The idea behind "HE/DE la guía a la ciudad amueblada" started at the end of 2011, with a simple observation: Spanish city streets are always full of abandoned furniture, even in the city center. I was a student at that time, and I was looking for an occasion to develop a social innovation through Information and Communication Technologies. For me, an Italian designer living in Spain, the fact that people in Spain are so used to throw away furniture in the streets really was an unusual habit, but at the meantime I was fascinated by it.
Some of people recollect and refurbish furniture as a hobby, some others do it as a way of gaining money. These people not only have found a creative way of surviving during the deep economic and social crisis that hit the Country, but they are also cleaning Spanish city street from bulky wastes. An alternative economy is taking its first steps, but not without some embarrassment of the poor. HE/DE recognizes the value of this practice and tries to give it more dignity, providing a multimedia network and a highly interactive platforms, through which the community can share, collect, and refurbish furniture abandoned every day on Spanish city streets as a fresh and innovative form of sustainable livelihood, and not only as a way of subsistence of the poor.
"HE/DE la guía a la ciudad amueblada" relies on mobile and web-based technologies to create highly interactive platforms through which the community can share, co-create, and discuss user-generated content. HE/DE features a mobile application for iPhone and Android, and a responsive website suitable to work on every device and every screen size.
Users can access information regarding abandoned furniture in the street, which is loaded on-site directly by users, using the HECHOS and DESECHOS sections.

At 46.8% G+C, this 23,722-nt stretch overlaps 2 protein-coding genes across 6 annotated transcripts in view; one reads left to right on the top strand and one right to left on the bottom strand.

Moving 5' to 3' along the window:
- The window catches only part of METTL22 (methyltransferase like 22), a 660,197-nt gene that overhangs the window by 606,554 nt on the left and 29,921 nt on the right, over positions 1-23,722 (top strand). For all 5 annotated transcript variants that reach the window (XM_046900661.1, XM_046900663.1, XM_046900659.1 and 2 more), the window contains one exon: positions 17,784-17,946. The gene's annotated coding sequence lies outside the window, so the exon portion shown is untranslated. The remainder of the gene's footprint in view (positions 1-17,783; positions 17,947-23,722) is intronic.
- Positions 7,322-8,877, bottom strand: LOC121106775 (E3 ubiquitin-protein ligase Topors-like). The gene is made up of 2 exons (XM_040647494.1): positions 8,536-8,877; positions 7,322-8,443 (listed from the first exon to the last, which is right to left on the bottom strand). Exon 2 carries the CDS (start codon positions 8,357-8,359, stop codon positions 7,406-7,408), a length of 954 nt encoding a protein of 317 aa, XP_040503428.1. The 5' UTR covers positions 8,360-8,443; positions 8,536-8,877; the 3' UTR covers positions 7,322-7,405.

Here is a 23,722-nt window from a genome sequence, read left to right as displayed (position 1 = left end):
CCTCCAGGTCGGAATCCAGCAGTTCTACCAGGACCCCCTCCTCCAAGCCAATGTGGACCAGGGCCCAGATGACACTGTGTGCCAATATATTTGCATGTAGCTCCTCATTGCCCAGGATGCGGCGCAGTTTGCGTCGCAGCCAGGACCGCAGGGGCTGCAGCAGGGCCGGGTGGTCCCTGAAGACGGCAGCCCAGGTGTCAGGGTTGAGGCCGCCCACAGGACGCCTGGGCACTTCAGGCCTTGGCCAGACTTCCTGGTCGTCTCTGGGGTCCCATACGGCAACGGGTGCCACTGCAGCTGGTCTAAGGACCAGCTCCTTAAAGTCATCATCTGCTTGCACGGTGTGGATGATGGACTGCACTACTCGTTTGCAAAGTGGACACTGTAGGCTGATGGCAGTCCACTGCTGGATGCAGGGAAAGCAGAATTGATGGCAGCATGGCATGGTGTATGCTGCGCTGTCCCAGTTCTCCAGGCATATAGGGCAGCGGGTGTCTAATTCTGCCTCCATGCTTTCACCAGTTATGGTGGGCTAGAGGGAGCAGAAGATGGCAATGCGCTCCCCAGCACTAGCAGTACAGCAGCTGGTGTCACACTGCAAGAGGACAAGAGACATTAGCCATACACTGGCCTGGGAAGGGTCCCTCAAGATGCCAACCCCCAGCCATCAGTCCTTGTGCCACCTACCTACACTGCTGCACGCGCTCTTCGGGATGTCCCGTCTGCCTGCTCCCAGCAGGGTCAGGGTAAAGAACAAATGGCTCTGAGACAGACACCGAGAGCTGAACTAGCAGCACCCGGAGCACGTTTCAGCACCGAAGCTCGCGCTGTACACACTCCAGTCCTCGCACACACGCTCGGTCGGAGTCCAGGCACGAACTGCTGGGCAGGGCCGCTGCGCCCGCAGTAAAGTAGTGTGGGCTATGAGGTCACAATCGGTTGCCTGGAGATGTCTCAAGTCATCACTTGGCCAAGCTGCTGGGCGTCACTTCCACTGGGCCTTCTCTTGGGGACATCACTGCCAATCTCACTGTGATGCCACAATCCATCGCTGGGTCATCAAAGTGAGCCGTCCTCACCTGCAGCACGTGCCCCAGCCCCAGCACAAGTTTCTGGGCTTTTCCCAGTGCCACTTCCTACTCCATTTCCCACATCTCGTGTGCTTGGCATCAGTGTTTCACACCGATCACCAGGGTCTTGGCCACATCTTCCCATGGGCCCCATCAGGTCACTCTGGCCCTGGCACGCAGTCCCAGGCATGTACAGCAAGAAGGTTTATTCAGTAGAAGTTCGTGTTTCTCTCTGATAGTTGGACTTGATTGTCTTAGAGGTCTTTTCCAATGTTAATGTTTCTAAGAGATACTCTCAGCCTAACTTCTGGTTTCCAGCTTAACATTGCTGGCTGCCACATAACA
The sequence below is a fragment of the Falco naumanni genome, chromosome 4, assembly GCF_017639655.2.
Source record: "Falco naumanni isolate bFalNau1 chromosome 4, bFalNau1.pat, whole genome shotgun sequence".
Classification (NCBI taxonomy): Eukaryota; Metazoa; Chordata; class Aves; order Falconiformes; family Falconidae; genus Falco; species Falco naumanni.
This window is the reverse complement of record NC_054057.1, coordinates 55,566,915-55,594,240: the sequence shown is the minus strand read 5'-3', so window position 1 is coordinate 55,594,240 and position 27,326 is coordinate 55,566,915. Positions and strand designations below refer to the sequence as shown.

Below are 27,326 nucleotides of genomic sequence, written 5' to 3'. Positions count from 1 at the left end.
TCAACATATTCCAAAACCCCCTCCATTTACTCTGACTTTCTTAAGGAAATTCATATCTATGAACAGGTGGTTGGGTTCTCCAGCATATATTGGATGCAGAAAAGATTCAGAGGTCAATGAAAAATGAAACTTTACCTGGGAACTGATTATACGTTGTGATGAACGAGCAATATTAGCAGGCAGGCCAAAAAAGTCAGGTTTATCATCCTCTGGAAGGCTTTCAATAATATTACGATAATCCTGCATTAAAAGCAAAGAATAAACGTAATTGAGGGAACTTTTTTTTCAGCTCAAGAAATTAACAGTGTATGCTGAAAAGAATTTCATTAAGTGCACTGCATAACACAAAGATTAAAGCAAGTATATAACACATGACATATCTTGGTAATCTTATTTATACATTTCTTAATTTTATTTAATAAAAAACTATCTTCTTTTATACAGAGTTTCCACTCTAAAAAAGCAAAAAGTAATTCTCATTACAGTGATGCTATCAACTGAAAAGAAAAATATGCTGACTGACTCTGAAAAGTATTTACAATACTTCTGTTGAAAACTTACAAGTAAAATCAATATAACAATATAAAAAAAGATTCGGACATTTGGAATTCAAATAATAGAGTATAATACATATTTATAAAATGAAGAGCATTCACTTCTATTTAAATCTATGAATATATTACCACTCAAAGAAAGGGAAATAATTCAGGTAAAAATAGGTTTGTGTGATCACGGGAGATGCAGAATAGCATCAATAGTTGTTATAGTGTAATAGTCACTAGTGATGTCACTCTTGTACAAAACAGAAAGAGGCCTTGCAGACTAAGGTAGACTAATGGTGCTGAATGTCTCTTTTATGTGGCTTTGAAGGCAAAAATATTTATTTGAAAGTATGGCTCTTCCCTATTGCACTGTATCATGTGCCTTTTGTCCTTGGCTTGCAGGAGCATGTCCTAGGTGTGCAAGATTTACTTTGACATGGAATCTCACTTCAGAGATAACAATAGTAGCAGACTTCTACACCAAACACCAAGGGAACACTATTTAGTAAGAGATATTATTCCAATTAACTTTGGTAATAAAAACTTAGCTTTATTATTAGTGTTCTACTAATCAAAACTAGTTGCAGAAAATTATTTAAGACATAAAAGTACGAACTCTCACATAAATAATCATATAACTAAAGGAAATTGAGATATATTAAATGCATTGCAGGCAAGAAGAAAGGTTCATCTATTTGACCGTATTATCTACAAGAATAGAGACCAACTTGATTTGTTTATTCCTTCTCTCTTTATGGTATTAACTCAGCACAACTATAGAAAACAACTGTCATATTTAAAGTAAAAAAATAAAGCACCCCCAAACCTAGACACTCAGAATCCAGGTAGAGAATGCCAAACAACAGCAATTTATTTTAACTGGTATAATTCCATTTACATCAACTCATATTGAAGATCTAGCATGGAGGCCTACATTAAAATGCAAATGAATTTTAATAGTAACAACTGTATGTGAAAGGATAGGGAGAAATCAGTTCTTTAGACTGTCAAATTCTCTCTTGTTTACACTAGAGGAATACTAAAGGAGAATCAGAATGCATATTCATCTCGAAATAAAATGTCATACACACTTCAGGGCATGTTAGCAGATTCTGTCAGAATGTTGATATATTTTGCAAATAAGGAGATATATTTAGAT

What does desecho mean? DESECHOS are all the pieces of furniture that have been abandoned near public disposal containers in the streets, even in the city center. A large amount of these pieces of furniture are still in good condition, and with a coat of paint they could become very unique and creative designer items. Each DESECHO page includes a short description, photographs, and the selected object’s GeoTag. This information helps users find the location-specific information of the item they are interested in. What does hecho mean? HECHOS are all the workshops, shops, cultural centers, etc., involved in creative recovery of furniture collected from the streets of Spanish cities. Each HECHO page includes a short description, a photograph, and a GeoTag of the concerned place. This information will help users to find the location-specific information of the cultural place they are interested in. RECOLECTOR URBANOS (urban collectors) are able to explore the HECHO and DESECHO pages through geolocated maps and lists. The whole territory is also explorable through the smartphone’s Augmented Reality, and the content of HE/DE can be shared on the leading Social Networks.
HE/DE’s website also features a TRANSFORMACIÓN CREATIVA section. In this specific area, users may insert a tutorial of every desecho they collected from the streets of Spanish cities thanks to the guide, explain how they creatively and successfully restored these pieces of furniture and sell them to other users.
After winning the 2013 edition of the @Diversity Award, an EU funded competition searching for innovative ideas for the cultural and creative sectors in Europe, HE/DE is currently looking for socially conscious team members who are willing to contribute to the project, and sponsors/investors who believe in social innovation and enterprise as a tool for positive change. The world is social now, and the good habits HE/DE promotes can easily spread and become social, among with the natural imposition of a new cultural model of reference. The success (even if in many ways undeclared) the practice of collecting furniture from the streets already has in Spain is giving hope to the belief that a positive outcome lies ahead.